Background: Mustn1 is a specific musculoskeletal protein that plays a critical role in myogenesis and chondrogenesis in vertebrates. Whole-mount in situ hybridization revealed that mustn1b mRNAs are specifically expressed in skeletal and cardiac muscles in Zebrafish embryos. However, the precise function and the regulatory elements required for its muscle-specific expression are largely unknown. Results: The purpose of this study was to explore and uncover the target genomic regions that regulate mustn1b gene expression by in vivo functional characterization of the mustn1b promoter. We report here stable expression analyses of eGFP from fluorescent transgenic reporter Zebrafish line containing a 0.8kb_mustn1b-Tol2-eGFP construct. eGFP expression was specifically found in the skeletal and cardiac muscle tissues. We show that reporter Zebrafish lines generated replicate the endogenous mustn1b expression pattern in early Zebrafish embryos. Specific site directed-mutagenesis analysis revealed that promoter activity resides in two annotated genomic regulatory regions, each one corresponding to a specific functional transcription factor binding site. Conclusions: Our data indicate that mustn1b is specifically expressed in skeletal and cardiac muscle tissues and its muscle specificity is controlled by the 0.2-kb promoter and flanking sequences and in vivo regulated by the action of two sequence-specific families of transcription factors. Developmental Dynamics 246:992–1000, 2017. © 2017 Wiley Periodicals, Inc.
MUSTN1, musculoskeletal embryonic nuclear protein 1 (previously known as Mustang, musculoskeletal temporally activated novel gene), is a small nuclear protein linked to the skeletal muscle system in vertebrates. It was first identified studying the transcriptional profile of the bone repair process on a rat fracture model, where Mustn1 was strongly up-regulated in osteoprogenitor cells of periosteum, proliferating chondrocytes, and osteoblasts during early stages of the healing (Hadjiargyrou et al., 2002). Subsequently, expression studies revealed that Mustn1 is specifically expressed in mesenchymal tissue and areas of cartilage, bone, and muscle formation in mouse embryos (Gersch et al., 2012; Gersch and Hadjiargyrou, 2009; Lombardo et al., 2004), as well as in skeletal and cardiac muscle (Li et al., 2013) and tendon in adult (Lombardo et al., 2004).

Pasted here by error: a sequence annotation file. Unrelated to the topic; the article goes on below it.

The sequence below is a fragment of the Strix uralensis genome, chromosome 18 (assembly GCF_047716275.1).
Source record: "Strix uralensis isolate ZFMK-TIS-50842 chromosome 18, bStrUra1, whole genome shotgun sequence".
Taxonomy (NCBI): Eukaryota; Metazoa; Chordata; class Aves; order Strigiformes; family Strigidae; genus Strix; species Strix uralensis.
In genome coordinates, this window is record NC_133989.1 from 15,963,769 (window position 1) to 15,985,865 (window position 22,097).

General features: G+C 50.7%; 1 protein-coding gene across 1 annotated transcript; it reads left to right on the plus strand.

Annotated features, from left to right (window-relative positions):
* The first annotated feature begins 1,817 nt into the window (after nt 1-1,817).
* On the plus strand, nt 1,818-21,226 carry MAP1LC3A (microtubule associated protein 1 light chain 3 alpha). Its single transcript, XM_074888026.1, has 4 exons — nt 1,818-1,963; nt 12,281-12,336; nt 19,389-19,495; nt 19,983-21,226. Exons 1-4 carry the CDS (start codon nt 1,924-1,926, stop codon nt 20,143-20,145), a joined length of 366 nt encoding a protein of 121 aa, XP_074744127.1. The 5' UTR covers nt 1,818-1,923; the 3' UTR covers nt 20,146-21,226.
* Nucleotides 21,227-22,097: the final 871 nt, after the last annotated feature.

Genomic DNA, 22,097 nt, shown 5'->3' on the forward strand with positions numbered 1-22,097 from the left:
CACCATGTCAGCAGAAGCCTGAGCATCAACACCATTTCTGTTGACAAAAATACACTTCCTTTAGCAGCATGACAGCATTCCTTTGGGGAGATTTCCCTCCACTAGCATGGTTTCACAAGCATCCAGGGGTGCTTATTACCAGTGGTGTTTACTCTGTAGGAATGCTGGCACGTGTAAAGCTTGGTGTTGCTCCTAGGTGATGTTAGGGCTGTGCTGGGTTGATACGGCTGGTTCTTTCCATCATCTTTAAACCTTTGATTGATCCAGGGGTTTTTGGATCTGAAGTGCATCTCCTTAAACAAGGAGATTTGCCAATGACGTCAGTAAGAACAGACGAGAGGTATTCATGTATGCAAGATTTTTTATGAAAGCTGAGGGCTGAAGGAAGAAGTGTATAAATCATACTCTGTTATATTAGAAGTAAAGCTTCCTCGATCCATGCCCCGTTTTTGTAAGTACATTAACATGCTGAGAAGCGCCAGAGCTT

Functional analyses have shown a key role of MUSTN1 in both cartilage and muscle development in mammals. Silencing of Mustn1 via RNA interference (RNAi) affected the in vitro proliferation and differentiation of chondrocytes, and decreased the expression of chondrogenic gene markers such as Sox9, Col II, and Col X in mouse embryos (Gersch and Hadjiargyrou, 2009). Furthermore, a critical role of Mustn1 has also been reported during myogenic differentiation and myofusion. Mustn1-silenced myoblasts were unable to differentiate in order to form multinucleated myotubes and displayed a decrease in the expression of known myogenic markers (MyoD, Myog, Des) (Liu et al., 2010). Thus, it has been hypothesized that Mustn1 is an early marker of myogenic differentiation and regeneration, as Mustn1:eGFP expression was found in newly activated satellite cells of transgenic mice (Krause et al., 2013).
Very few studies exist on the non-mammalian mustn1. It has been shown in amphibians that mustn1 knockdown causes craniofacial cartilage malformations as well as reduced expression of sox9 in Xenopus embryos, supporting its importance for in vivo chondrogenesis as well (Gersch et al., 2012). In fish, the embryonic and larval developmental expression of mustn1 co-orthologs (i.e., mustn1a and mustn1b) has recently been reported (Camarata et al., 2016). Its expression was detected in the Kupffer's vesicle, paraxial mesoderm, and otic vesicle, however expression in heart and musculoskeletal tissues was restricted to Zebrafish mustn1b (Camarata et al., 2016). Furthermore, loss-of-function studies using Morpholinos showed the involvement of Zebrafish mustn1a in the cilia formation (Choksi et al., 2014). However, the precise function and the regulatory elements required for its expression are largely unknown. Thus, comprehensive information on the molecular mechanisms regulating mustn1 gene activity is still lacking, and a promoter study has not yet been performed in non-mammalian vertebrates. Moreover, MUSTN1 displays a muscle and skeletal tissue-specific expression very conserved across vertebrates, and, therefore, observations in non-mammalian vertebrates might reveal key functions of MUSTN1 and its regulatory mechanisms.
In this work, we describe the generation of Zebrafish transgenic (Tg) lines, which harbor Zebrafish mustn1b gene promoter modified to drive enhanced green fluorescent protein (eGFP) expression. The resulting transgenic animals showed eGFP expression in a pattern that mirrors that of endogenous mustn1b gene expression in embryos. By using specific site directed-mutagenesis analysis, we also functionally characterized the mustn1b promoter activity and identified the potential transcriptional factors regulating its in vivo expression in skeletal and cardiac muscle tissues. Additionally, we should mention that our work exemplifies that the transgenic Zebrafish is advantageous for identifying the conserved regulatory elements required for normal mustn1b expression within embryos and adult fish.
Analysis of mustn1b Genomic Region
We first characterized the mustn1b promoter and 5′-untranslated region (UTR). Results from 5′RACE revealed that the 5′-UTR sequences comprise 24 bp upstream from the ATG start codon (Fig. 1A,B). Sequence analysis of the 3245 bp promoter region identified a TATA box at 104 bp upstream from translation start site (Fig. 1A).